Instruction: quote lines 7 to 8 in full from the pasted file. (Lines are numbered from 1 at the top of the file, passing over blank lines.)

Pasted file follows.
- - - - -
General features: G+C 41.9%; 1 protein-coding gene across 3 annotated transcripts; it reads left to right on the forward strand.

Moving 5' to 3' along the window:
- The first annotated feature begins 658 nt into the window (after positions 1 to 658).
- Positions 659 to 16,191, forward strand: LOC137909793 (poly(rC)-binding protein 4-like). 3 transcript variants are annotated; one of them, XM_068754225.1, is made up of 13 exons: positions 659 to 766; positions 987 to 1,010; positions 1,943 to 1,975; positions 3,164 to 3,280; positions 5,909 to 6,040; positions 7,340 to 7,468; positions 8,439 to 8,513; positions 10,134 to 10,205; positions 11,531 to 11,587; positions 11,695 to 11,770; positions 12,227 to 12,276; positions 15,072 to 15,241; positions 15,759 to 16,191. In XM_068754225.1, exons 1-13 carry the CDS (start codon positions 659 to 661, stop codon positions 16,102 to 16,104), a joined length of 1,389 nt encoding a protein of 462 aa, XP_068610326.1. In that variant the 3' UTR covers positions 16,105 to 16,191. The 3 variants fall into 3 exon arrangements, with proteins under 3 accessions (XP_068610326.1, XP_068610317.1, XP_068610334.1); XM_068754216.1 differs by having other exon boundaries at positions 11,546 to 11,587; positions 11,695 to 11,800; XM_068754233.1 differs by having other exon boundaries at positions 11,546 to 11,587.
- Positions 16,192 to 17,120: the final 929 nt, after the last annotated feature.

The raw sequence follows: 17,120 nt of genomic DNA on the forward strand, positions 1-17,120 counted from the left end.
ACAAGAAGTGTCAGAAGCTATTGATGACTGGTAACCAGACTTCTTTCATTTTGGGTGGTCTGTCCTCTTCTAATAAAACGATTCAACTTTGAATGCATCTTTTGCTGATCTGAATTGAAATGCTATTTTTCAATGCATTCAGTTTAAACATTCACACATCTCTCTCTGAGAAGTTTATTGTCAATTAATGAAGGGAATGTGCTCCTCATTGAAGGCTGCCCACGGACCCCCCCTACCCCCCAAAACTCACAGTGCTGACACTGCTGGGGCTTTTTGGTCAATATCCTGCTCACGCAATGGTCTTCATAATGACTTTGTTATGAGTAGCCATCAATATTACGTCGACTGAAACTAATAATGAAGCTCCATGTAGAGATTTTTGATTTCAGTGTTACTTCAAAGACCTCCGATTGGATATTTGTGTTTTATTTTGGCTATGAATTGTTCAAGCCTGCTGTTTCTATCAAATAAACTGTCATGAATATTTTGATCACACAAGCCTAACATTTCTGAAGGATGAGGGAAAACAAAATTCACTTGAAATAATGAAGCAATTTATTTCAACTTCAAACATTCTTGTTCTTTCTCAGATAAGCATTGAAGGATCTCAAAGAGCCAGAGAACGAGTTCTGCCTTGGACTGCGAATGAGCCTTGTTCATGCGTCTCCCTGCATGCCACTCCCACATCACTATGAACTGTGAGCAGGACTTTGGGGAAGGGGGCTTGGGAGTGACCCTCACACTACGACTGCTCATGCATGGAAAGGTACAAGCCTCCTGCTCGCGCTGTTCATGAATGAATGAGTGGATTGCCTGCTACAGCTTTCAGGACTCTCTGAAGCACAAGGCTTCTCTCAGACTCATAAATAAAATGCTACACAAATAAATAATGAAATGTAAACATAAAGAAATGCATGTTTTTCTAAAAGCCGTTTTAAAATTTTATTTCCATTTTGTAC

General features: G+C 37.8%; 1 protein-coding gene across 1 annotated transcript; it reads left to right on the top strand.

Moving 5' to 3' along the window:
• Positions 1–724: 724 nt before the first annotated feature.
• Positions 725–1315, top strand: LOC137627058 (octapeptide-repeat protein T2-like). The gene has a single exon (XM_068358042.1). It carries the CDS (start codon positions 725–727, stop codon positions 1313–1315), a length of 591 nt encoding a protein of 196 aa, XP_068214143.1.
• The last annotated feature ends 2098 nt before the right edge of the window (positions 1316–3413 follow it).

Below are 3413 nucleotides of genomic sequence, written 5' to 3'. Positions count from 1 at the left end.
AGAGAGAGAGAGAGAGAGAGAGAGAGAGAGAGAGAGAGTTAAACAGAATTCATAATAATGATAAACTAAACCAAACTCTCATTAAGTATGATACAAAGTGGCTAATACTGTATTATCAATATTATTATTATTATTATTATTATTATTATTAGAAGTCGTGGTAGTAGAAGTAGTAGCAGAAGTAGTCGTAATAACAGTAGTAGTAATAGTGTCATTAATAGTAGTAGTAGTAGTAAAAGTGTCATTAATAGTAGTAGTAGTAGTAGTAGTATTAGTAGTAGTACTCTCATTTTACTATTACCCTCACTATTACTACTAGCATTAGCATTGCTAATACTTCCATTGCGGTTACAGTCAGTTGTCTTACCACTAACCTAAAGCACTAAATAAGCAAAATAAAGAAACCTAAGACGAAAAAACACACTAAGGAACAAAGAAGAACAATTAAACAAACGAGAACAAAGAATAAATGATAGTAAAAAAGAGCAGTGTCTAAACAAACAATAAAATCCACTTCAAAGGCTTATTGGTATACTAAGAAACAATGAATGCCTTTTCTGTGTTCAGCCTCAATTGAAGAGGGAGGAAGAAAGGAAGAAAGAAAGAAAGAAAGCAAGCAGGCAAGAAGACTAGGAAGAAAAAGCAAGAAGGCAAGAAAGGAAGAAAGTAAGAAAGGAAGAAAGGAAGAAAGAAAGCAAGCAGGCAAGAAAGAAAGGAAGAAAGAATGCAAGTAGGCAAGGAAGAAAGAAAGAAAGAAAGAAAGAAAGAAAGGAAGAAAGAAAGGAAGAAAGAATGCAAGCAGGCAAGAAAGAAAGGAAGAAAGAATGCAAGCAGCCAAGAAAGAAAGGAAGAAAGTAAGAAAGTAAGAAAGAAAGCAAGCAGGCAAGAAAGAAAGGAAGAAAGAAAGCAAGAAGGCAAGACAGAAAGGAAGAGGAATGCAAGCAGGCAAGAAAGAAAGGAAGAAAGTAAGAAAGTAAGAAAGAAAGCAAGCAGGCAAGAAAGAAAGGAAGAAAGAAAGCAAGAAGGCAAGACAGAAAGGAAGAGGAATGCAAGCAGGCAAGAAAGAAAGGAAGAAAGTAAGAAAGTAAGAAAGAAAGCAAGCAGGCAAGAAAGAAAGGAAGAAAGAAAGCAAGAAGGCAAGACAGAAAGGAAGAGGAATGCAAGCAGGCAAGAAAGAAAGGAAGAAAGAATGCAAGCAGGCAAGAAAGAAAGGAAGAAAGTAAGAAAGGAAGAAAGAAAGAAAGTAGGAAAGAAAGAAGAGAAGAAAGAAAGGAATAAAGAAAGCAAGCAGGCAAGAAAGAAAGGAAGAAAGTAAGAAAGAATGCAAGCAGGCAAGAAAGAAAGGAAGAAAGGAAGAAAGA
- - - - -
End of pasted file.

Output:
ACAAGAAGTGTCAGAAGCTATTGATGACTGGTAACCAGACTTCTTTCATTTTGGGTGGTCTGTCCTCTTCTAATAAAACGATTCAACTTTGAATGCATCTTTTGCTGATCTGAATTGAAATGCTATTTTTCAATGCATTCAGTTTAAACATTCACACATCTCTCTCTGAGAAGTTTATTGTCAATTAATGAAGGGAATGTGCTCCTCATTGAAGGCTGCCCACGGACCCCCCCTACCCCCCAAAACTCACAGTGCTGACACTGCTGGGGCTTTTTGGTCAATATCCTGCTCACGCAATGGTCTTCATAATGACTTTGTTATGAGTAGCCATCAATATTACGTCGACTGAAACTAATAATGAAGCTCCATGTAGAGATTTTTGATTTCAGTGTTACTTCAAAGACCTCCGATTGGATATTTGTGTTTTATTTTGGCTATGAATTGTTCAAGCCTGCTGTTTCTATCAAATAAACTGTCATGAATATTTTGATCACACAAGCCTAACATTTCTGAAGGATGAGGGAAAACAAAATTCACTTGAAATAATGAAGCAATTTATTTCAACTTCAAACATTCTTGTTCTTTCTCAGATAAGCATTGAAGGATCTCAAAGAGCCAGAGAACGAGTTCTGCCTTGGACTGCGAATGAGCCTTGTTCATGCGTCTCCCTGCATGCCACTCCCACATCACTATGAACTGTGAGCAGGACTTTGGGGAAGGGGGCTTGGGAGTGACCCTCACACTACGACTGCTCATGCATGGAAAGGTACAAGCCTCCTGCTCGCGCTGTTCATGAATGAATGAGTGGATTGCCTGCTACAGCTTTCAGGACTCTCTGAAGCACAAGGCTTCTCTCAGACTCATAAATAAAATGCTACACAAATAAATAATGAAATGTAAACATAAAGAAATGCATGTTTTTCTAAAAGCCGTTTTAAAATTTTATTTCCATTTTGTAC

General features: G+C 37.8%; 1 protein-coding gene across 1 annotated transcript; it reads left to right on the top strand.